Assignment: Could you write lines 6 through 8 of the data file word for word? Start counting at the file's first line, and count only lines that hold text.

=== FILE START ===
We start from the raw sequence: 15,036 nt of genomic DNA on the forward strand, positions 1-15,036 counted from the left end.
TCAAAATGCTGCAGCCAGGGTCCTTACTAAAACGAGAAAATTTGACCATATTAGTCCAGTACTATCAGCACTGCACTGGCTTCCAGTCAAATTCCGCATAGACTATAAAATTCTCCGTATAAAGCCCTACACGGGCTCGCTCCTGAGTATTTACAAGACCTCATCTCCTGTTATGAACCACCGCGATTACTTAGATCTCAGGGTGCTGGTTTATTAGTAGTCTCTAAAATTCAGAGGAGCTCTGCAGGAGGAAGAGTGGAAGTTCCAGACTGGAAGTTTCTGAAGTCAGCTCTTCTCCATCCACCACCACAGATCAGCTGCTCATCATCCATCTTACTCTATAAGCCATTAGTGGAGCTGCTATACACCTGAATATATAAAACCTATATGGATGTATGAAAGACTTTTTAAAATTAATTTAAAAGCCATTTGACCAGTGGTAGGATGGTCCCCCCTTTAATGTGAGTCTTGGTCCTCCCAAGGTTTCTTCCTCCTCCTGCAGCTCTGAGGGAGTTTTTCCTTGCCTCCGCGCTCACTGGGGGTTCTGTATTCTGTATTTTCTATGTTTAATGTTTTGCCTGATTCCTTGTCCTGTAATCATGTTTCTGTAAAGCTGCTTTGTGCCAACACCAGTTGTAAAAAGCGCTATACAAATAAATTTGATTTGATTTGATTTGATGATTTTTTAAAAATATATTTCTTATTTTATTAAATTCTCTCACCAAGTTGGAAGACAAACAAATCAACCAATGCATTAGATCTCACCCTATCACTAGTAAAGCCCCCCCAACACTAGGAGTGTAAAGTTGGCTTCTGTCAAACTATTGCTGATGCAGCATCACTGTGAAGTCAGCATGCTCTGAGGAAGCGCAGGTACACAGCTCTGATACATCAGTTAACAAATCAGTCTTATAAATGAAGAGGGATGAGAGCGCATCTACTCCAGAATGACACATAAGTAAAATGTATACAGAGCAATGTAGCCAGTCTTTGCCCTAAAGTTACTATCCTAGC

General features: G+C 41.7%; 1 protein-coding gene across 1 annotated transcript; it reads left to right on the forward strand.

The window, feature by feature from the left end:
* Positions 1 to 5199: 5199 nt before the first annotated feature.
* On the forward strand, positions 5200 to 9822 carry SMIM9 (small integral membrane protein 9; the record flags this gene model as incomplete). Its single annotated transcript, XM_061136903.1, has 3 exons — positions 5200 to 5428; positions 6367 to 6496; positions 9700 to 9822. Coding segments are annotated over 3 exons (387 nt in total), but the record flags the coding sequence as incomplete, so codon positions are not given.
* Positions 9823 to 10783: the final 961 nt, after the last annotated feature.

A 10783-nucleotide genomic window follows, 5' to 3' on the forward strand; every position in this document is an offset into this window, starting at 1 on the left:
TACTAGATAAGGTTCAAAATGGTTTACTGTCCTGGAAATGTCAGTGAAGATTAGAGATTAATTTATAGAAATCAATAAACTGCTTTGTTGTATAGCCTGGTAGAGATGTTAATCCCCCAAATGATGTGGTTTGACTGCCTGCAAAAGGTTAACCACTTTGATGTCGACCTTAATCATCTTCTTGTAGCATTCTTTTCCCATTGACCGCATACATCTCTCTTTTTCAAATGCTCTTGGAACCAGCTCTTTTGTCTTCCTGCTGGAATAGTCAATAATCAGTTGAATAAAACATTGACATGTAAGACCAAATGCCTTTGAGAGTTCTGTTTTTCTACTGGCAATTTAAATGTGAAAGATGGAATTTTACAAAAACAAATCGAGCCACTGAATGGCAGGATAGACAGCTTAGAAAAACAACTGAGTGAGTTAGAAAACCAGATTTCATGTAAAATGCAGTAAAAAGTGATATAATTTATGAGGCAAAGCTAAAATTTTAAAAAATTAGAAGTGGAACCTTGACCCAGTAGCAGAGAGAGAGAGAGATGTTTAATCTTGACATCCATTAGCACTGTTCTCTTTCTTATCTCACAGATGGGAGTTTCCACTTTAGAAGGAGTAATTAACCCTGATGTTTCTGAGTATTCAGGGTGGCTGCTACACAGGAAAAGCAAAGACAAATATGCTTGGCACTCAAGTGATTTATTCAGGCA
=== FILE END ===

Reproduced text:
* On the forward strand, positions 5200 to 9822 carry SMIM9 (small integral membrane protein 9; the record flags this gene model as incomplete). Its single annotated transcript, XM_061136903.1, has 3 exons — positions 5200 to 5428; positions 6367 to 6496; positions 9700 to 9822. Coding segments are annotated over 3 exons (387 nt in total), but the record flags the coding sequence as incomplete, so codon positions are not given.
* Positions 9823 to 10783: the final 961 nt, after the last annotated feature.

A 10783-nucleotide genomic window follows, 5' to 3' on the forward strand; every position in this document is an offset into this window, starting at 1 on the left: